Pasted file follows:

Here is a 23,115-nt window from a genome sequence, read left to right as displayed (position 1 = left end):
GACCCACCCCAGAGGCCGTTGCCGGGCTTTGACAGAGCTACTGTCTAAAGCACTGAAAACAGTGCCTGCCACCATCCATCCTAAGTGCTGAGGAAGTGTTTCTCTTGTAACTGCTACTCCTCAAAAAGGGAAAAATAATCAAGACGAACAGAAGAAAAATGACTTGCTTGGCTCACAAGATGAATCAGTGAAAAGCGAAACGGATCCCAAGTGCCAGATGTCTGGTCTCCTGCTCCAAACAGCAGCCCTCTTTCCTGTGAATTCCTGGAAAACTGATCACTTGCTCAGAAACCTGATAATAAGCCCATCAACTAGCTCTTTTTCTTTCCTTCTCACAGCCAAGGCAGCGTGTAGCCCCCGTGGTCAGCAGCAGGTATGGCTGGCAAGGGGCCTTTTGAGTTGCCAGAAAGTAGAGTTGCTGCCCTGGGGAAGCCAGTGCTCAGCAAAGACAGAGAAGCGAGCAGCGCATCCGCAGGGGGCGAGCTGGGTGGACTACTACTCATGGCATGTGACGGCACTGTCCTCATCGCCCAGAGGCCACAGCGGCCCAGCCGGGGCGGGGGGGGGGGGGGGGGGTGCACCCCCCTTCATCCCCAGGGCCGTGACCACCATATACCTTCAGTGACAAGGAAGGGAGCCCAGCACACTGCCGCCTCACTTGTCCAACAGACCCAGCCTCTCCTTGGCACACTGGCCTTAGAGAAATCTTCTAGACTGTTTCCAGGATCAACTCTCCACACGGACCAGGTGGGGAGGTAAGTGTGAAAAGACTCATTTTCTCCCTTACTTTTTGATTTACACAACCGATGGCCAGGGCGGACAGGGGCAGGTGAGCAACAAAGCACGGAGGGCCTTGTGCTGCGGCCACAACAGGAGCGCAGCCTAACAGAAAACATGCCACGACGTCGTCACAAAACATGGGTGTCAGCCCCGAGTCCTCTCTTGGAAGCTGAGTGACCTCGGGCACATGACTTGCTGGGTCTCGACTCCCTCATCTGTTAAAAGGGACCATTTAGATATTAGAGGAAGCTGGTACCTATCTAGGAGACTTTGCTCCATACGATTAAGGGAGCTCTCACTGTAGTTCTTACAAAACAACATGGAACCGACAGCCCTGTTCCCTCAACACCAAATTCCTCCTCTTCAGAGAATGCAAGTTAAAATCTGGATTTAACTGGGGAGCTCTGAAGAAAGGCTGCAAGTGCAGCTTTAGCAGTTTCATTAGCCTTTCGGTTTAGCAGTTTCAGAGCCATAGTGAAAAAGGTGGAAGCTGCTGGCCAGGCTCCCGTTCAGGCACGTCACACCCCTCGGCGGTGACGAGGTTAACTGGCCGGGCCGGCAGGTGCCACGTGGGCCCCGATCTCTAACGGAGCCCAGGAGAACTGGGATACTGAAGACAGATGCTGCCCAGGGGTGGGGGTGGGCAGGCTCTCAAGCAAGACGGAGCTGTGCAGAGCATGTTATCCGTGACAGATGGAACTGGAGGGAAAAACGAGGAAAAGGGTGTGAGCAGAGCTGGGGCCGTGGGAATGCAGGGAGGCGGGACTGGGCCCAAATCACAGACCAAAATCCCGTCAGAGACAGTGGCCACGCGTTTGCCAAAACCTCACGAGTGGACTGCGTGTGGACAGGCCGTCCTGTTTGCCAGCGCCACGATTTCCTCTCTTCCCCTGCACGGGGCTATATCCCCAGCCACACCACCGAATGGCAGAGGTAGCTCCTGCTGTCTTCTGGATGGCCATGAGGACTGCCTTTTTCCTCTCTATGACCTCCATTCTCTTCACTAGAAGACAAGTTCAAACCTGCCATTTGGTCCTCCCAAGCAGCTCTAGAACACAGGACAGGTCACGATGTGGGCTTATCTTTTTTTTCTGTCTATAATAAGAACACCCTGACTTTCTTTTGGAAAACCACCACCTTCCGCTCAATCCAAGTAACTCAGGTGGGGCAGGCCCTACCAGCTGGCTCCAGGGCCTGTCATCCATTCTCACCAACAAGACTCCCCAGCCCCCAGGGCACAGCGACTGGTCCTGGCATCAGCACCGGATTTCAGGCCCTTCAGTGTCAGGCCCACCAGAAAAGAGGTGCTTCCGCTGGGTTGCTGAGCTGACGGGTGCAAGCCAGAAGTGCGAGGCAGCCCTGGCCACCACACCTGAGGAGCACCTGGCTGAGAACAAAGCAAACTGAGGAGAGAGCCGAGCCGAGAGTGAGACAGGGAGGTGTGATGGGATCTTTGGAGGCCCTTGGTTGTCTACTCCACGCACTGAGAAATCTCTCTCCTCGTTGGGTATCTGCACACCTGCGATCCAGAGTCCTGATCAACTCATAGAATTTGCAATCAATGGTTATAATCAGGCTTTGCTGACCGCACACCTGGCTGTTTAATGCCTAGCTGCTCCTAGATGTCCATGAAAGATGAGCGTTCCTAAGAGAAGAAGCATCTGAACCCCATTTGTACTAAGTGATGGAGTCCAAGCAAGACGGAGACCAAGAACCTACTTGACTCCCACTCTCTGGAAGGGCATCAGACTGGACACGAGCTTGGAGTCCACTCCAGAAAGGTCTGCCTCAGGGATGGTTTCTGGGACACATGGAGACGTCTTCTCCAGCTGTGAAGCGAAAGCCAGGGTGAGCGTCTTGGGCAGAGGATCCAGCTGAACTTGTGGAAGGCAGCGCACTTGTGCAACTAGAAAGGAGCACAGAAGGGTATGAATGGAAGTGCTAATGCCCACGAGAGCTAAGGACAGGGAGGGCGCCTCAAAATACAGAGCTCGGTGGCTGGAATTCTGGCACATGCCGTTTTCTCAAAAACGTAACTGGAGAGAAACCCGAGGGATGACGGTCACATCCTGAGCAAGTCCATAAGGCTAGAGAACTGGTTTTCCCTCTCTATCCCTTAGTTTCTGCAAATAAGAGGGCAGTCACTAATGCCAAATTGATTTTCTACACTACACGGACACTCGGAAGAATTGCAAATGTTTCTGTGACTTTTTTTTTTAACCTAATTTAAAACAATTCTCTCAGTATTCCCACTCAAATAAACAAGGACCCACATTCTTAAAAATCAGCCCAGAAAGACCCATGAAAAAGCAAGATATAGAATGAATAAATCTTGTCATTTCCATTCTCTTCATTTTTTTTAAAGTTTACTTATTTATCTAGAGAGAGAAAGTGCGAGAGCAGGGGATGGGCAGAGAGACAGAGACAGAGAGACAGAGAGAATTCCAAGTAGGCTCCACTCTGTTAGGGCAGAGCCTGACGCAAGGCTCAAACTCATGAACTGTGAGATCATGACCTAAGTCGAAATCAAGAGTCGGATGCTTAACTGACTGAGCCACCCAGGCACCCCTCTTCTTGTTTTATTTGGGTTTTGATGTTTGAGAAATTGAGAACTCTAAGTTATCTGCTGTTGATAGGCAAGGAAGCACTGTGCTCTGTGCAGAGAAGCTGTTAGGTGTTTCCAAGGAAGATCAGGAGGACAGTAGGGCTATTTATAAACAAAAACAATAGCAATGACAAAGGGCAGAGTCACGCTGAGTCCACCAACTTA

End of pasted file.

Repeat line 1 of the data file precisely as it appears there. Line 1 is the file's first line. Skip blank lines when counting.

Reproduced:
Here is a 23,115-nt window from a genome sequence, read left to right as displayed (position 1 = left end):